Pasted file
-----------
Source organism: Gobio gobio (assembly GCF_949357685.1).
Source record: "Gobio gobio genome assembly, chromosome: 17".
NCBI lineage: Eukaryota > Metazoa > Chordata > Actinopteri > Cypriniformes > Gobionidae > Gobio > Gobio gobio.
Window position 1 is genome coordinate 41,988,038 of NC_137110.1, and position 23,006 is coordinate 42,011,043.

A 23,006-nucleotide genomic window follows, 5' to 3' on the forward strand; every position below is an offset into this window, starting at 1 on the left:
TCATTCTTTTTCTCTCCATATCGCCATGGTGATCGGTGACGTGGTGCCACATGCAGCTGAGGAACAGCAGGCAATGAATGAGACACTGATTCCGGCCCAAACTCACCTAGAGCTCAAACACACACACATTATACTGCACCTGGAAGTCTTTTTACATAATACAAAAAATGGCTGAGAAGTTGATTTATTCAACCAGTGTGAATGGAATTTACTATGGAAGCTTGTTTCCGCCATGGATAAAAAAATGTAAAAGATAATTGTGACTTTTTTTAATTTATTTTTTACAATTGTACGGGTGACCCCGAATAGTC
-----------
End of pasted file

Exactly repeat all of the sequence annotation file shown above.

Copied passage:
Source organism: Gobio gobio (assembly GCF_949357685.1).
Source record: "Gobio gobio genome assembly, chromosome: 17".
NCBI lineage: Eukaryota > Metazoa > Chordata > Actinopteri > Cypriniformes > Gobionidae > Gobio > Gobio gobio.
Window position 1 is genome coordinate 41,988,038 of NC_137110.1, and position 23,006 is coordinate 42,011,043.

A 23,006-nucleotide genomic window follows, 5' to 3' on the forward strand; every position below is an offset into this window, starting at 1 on the left:
TCATTCTTTTTCTCTCCATATCGCCATGGTGATCGGTGACGTGGTGCCACATGCAGCTGAGGAACAGCAGGCAATGAATGAGACACTGATTCCGGCCCAAACTCACCTAGAGCTCAAACACACACACATTATACTGCACCTGGAAGTCTTTTTACATAATACAAAAAATGGCTGAGAAGTTGATTTATTCAACCAGTGTGAATGGAATTTACTATGGAAGCTTGTTTCCGCCATGGATAAAAAAATGTAAAAGATAATTGTGACTTTTTTTAATTTATTTTTTACAATTGTACGGGTGACCCCGAATAGTC